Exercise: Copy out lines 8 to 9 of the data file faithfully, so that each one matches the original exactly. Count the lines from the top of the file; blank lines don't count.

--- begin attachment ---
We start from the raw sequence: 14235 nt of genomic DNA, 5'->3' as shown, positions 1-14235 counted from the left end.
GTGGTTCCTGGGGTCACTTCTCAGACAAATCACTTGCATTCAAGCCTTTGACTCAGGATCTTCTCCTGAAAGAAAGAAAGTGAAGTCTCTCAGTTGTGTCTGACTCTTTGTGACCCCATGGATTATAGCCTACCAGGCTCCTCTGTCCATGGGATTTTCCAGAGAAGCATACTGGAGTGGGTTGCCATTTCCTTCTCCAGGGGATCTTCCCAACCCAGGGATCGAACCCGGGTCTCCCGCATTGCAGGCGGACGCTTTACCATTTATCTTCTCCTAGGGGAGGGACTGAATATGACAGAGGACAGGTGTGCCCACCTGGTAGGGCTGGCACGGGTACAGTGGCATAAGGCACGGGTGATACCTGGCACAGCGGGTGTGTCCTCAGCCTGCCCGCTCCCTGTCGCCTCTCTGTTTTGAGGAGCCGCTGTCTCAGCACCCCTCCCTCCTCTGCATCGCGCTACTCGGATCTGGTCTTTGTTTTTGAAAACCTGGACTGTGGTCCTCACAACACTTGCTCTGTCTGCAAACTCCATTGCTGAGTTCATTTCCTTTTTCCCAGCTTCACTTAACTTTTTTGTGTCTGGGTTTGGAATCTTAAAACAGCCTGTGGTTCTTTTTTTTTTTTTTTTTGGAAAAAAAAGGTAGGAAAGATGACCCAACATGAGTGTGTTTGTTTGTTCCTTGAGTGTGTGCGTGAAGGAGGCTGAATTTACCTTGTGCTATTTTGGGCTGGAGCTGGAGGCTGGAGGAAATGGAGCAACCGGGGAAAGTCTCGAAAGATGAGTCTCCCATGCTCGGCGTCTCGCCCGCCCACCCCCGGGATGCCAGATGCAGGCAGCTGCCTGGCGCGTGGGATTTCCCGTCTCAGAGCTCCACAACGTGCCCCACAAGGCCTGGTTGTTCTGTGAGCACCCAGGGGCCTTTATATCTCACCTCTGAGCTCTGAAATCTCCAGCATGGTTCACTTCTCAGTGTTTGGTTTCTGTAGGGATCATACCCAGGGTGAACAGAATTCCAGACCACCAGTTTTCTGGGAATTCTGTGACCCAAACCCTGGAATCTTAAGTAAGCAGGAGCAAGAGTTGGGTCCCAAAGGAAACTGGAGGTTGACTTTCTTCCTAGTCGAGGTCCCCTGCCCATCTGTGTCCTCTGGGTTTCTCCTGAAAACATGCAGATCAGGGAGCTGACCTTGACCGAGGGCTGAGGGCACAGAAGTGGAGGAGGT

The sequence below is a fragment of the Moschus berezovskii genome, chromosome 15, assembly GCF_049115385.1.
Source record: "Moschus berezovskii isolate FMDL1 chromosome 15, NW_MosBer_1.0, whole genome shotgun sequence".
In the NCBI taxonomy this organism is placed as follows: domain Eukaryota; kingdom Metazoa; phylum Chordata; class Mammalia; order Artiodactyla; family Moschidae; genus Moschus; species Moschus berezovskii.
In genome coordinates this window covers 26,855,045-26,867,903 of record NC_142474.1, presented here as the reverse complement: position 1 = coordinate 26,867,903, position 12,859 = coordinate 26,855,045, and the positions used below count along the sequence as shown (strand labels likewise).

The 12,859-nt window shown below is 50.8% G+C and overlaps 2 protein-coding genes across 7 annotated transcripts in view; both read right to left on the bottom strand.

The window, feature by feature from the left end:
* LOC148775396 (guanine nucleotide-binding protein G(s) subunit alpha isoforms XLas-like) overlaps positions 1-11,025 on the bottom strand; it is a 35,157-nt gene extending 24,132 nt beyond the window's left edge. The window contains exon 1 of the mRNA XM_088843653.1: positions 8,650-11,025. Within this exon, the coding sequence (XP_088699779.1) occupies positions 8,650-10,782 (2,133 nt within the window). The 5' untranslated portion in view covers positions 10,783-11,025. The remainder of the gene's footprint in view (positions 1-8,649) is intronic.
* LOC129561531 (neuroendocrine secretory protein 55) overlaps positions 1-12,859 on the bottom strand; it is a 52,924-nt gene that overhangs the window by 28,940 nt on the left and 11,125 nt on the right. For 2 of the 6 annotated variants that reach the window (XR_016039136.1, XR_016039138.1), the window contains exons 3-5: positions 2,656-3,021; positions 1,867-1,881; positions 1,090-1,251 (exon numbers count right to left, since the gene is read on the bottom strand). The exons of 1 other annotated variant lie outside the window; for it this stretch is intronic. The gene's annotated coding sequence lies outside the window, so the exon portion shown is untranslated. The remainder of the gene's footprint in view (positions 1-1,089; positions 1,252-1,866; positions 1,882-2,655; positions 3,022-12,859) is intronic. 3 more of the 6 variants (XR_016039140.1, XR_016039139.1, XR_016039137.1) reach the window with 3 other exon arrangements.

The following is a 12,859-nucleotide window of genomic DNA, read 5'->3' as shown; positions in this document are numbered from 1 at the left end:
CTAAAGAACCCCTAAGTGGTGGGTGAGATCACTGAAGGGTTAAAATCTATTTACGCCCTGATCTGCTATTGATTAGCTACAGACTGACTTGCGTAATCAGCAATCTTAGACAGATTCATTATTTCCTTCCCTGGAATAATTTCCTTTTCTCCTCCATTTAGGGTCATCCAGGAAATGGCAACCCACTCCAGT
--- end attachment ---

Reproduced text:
The window, feature by feature from the left end:
* LOC148775396 (guanine nucleotide-binding protein G(s) subunit alpha isoforms XLas-like) overlaps positions 1-11,025 on the bottom strand; it is a 35,157-nt gene extending 24,132 nt beyond the window's left edge. The window contains exon 1 of the mRNA XM_088843653.1: positions 8,650-11,025. Within this exon, the coding sequence (XP_088699779.1) occupies positions 8,650-10,782 (2,133 nt within the window). The 5' untranslated portion in view covers positions 10,783-11,025. The remainder of the gene's footprint in view (positions 1-8,649) is intronic.